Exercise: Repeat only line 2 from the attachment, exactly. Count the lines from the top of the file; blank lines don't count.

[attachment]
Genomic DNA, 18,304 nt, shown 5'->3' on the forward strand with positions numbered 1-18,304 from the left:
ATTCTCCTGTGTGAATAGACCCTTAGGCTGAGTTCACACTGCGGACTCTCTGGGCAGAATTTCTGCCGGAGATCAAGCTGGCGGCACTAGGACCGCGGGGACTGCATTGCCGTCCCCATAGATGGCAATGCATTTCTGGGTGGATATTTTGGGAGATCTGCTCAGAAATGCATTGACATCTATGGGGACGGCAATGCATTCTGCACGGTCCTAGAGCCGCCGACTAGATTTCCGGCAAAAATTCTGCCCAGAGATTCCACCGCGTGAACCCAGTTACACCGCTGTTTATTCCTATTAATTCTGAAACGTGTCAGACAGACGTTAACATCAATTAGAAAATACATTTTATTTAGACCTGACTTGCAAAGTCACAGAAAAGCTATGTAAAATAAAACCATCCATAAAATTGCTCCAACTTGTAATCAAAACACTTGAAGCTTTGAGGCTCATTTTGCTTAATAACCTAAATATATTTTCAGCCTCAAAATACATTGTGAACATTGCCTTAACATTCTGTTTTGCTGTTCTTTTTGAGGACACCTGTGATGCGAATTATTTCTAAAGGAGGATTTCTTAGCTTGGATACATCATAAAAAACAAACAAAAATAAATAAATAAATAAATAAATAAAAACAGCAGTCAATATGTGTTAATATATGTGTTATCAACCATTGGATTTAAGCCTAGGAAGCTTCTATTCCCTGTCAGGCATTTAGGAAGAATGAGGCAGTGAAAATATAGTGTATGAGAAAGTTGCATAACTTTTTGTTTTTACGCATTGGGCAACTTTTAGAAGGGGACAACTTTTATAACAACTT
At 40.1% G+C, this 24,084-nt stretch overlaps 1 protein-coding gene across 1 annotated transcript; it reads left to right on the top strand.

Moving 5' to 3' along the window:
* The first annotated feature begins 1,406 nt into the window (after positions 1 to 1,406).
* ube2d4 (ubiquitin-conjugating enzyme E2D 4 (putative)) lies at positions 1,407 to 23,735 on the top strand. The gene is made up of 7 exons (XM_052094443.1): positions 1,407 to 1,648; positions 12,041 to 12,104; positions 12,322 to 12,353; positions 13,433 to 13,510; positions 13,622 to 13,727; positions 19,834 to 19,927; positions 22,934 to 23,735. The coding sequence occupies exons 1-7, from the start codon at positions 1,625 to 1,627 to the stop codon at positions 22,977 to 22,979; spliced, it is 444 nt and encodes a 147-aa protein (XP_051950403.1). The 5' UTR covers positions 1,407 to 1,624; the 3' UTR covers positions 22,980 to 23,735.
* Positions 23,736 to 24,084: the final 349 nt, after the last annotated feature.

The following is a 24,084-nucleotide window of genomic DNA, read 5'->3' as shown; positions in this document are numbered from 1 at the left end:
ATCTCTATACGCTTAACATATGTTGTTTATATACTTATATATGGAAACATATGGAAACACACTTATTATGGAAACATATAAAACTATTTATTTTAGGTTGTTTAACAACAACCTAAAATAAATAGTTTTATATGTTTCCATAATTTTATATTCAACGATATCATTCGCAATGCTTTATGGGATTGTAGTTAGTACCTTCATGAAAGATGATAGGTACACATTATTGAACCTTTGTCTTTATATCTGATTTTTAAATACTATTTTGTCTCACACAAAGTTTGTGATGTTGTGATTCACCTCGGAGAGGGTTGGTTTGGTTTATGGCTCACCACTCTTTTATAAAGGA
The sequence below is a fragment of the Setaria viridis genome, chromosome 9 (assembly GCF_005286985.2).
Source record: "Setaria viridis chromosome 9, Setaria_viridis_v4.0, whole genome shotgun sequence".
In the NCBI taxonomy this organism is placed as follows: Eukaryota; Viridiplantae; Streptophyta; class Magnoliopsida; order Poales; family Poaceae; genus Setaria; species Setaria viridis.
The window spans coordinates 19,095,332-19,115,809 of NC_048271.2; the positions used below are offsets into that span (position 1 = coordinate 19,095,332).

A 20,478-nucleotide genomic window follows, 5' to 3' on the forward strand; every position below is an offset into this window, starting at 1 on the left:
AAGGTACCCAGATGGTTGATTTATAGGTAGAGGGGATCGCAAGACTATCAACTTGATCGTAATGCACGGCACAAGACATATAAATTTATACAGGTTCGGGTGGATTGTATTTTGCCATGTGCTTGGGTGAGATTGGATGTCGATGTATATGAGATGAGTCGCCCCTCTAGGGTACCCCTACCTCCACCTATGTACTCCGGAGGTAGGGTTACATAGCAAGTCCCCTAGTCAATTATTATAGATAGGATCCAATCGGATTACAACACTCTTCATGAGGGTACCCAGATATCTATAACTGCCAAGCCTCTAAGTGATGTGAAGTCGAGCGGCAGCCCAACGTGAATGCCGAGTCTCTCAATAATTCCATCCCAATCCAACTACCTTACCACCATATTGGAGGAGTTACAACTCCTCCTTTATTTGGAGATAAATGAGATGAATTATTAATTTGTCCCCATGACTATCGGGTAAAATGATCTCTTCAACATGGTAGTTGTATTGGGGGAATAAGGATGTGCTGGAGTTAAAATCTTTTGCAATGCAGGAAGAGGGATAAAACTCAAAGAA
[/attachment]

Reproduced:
ATTCTCCTGTGTGAATAGACCCTTAGGCTGAGTTCACACTGCGGACTCTCTGGGCAGAATTTCTGCCGGAGATCAAGCTGGCGGCACTAGGACCGCGGGGACTGCATTGCCGTCCCCATAGATGGCAATGCATTTCTGGGTGGATATTTTGGGAGATCTGCTCAGAAATGCATTGACATCTATGGGGACGGCAATGCATTCTGCACGGTCCTAGAGCCGCCGACTAGATTTCCGGCAAAAATTCTGCCCAGAGATTCCACCGCGTGAACCCAGTTACACCGCTGTTTATTCCTATTAATTCTGAAACGTGTCAGACAGACGTTAACATCAATTAGAAAATACATTTTATTTAGACCTGACTTGCAAAGTCACAGAAAAGCTATGTAAAATAAAACCATCCATAAAATTGCTCCAACTTGTAATCAAAACACTTGAAGCTTTGAGGCTCATTTTGCTTAATAACCTAAATATATTTTCAGCCTCAAAATACATTGTGAACATTGCCTTAACATTCTGTTTTGCTGTTCTTTTTGAGGACACCTGTGATGCGAATTATTTCTAAAGGAGGATTTCTTAGCTTGGATACATCATAAAAAACAAACAAAAATAAATAAATAAATAAATAAATAAAAACAGCAGTCAATATGTGTTAATATATGTGTTATCAACCATTGGATTTAAGCCTAGGAAGCTTCTATTCCCTGTCAGGCATTTAGGAAGAATGAGGCAGTGAAAATATAGTGTATGAGAAAGTTGCATAACTTTTTGTTTTTACGCATTGGGCAACTTTTAGAAGGGGACAACTTTTATAACAACTT